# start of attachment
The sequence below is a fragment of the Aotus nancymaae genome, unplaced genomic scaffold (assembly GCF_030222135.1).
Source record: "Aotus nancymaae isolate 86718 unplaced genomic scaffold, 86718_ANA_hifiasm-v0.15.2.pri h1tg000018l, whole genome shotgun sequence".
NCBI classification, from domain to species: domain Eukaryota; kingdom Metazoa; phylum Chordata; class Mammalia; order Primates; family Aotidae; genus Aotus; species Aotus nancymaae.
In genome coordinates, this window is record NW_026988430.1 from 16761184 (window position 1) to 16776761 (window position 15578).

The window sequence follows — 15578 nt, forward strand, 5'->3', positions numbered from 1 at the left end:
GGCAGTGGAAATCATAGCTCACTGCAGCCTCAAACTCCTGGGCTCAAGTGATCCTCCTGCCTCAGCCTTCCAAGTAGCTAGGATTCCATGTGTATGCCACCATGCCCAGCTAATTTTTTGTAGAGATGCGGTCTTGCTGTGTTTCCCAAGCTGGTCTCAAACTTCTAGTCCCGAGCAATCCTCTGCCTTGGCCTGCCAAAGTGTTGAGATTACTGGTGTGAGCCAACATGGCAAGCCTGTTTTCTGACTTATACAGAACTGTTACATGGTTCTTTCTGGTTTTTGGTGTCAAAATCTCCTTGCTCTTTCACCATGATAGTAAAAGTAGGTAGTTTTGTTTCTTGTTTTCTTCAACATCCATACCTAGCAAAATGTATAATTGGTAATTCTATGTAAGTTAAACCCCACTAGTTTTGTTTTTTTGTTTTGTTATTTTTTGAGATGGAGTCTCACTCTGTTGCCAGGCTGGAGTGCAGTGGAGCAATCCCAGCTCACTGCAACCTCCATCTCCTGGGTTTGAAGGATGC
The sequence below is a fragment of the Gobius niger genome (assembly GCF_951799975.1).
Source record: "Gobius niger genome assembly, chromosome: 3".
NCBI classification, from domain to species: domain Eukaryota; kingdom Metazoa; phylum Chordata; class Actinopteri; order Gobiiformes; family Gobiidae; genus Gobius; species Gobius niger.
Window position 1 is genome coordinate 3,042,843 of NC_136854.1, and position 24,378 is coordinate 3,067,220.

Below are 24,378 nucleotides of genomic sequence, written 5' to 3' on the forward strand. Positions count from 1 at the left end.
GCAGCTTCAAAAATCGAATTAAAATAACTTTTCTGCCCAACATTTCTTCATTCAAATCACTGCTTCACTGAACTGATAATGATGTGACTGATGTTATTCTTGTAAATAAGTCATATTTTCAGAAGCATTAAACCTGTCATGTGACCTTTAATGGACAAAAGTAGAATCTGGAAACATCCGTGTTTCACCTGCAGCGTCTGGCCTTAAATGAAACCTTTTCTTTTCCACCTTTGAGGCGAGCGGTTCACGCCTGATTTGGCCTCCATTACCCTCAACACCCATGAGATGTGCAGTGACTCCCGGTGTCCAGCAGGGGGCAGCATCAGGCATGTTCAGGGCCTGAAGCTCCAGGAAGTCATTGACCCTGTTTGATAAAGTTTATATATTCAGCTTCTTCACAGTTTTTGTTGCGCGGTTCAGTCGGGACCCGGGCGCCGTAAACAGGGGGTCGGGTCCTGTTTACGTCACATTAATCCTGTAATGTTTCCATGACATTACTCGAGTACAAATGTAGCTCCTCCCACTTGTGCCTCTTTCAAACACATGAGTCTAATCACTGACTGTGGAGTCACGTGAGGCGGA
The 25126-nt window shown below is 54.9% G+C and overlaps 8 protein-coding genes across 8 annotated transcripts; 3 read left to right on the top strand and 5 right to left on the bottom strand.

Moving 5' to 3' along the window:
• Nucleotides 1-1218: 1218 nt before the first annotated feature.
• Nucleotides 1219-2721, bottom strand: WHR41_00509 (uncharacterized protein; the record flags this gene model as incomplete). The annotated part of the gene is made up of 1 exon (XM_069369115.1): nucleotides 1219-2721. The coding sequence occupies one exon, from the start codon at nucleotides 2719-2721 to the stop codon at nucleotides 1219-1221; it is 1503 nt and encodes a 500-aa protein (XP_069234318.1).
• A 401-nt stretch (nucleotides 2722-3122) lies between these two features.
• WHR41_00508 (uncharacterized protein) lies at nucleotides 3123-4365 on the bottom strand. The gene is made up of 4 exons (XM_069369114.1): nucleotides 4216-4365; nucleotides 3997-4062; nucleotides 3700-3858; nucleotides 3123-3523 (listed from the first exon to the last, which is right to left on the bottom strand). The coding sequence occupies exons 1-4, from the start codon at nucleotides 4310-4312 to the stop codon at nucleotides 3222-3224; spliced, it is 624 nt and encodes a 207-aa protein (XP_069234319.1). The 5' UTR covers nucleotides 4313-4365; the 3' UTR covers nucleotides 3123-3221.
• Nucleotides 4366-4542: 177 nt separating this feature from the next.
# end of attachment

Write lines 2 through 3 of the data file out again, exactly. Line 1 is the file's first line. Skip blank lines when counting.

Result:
Source record: "Aotus nancymaae isolate 86718 unplaced genomic scaffold, 86718_ANA_hifiasm-v0.15.2.pri h1tg000018l, whole genome shotgun sequence".
NCBI classification, from domain to species: domain Eukaryota; kingdom Metazoa; phylum Chordata; class Mammalia; order Primates; family Aotidae; genus Aotus; species Aotus nancymaae.